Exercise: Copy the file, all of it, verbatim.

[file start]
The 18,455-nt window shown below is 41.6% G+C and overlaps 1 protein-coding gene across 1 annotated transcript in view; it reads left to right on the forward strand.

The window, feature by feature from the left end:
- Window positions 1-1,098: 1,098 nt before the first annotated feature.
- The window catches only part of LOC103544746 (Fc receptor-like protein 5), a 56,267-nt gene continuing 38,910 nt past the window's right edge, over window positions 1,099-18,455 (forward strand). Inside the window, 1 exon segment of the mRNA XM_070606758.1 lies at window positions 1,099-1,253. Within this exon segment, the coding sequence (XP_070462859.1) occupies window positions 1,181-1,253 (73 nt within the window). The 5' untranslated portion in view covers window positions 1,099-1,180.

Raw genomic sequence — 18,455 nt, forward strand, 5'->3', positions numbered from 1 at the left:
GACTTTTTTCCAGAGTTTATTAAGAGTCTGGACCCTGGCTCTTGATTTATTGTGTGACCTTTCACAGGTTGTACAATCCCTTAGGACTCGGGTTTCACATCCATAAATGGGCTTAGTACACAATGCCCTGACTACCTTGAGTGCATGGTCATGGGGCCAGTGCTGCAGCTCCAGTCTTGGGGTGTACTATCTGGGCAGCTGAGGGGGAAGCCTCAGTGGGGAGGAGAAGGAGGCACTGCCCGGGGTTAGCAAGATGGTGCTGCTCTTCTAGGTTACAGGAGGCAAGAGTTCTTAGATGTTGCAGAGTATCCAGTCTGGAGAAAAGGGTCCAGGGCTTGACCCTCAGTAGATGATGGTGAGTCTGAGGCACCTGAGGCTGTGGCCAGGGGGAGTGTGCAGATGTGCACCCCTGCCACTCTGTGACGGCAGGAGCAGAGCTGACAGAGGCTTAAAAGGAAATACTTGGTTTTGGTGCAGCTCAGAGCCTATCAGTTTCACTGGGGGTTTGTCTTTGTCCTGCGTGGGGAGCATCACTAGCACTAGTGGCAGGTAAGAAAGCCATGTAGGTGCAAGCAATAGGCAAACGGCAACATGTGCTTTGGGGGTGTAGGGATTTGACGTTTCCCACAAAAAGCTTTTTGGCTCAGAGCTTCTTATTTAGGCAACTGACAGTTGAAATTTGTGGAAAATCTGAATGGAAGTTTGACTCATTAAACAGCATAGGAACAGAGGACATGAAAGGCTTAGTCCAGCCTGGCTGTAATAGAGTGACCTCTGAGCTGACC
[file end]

The 18,455-nt window shown below is 41.6% G+C and overlaps 1 protein-coding gene across 1 annotated transcript in view; it reads left to right on the forward strand.

The window, feature by feature from the left end:
- Window positions 1-1,098: 1,098 nt before the first annotated feature.
- The window catches only part of LOC103544746 (Fc receptor-like protein 5), a 56,267-nt gene continuing 38,910 nt past the window's right edge, over window positions 1,099-18,455 (forward strand). Inside the window, 1 exon segment of the mRNA XM_070606758.1 lies at window positions 1,099-1,253. Within this exon segment, the coding sequence (XP_070462859.1) occupies window positions 1,181-1,253 (73 nt within the window). The 5' untranslated portion in view covers window positions 1,099-1,180.

Raw genomic sequence — 18,455 nt, forward strand, 5'->3', positions numbered from 1 at the left:
GACTTTTTTCCAGAGTTTATTAAGAGTCTGGACCCTGGCTCTTGATTTATTGTGTGACCTTTCACAGGTTGTACAATCCCTTAGGACTCGGGTTTCACATCCATAAATGGGCTTAGTACACAATGCCCTGACTACCTTGAGTGCATGGTCATGGGGCCAGTGCTGCAGCTCCAGTCTTGGGGTGTACTATCTGGGCAGCTGAGGGGGAAGCCTCAGTGGGGAGGAGAAGGAGGCACTGCCCGGGGTTAGCAAGATGGTGCTGCTCTTCTAGGTTACAGGAGGCAAGAGTTCTTAGATGTTGCAGAGTATCCAGTCTGGAGAAAAGGGTCCAGGGCTTGACCCTCAGTAGATGATGGTGAGTCTGAGGCACCTGAGGCTGTGGCCAGGGGGAGTGTGCAGATGTGCACCCCTGCCACTCTGTGACGGCAGGAGCAGAGCTGACAGAGGCTTAAAAGGAAATACTTGGTTTTGGTGCAGCTCAGAGCCTATCAGTTTCACTGGGGGTTTGTCTTTGTCCTGCGTGGGGAGCATCACTAGCACTAGTGGCAGGTAAGAAAGCCATGTAGGTGCAAGCAATAGGCAAACGGCAACATGTGCTTTGGGGGTGTAGGGATTTGACGTTTCCCACAAAAAGCTTTTTGGCTCAGAGCTTCTTATTTAGGCAACTGACAGTTGAAATTTGTGGAAAATCTGAATGGAAGTTTGACTCATTAAACAGCATAGGAACAGAGGACATGAAAGGCTTAGTCCAGCCTGGCTGTAATAGAGTGACCTCTGAGCTGACC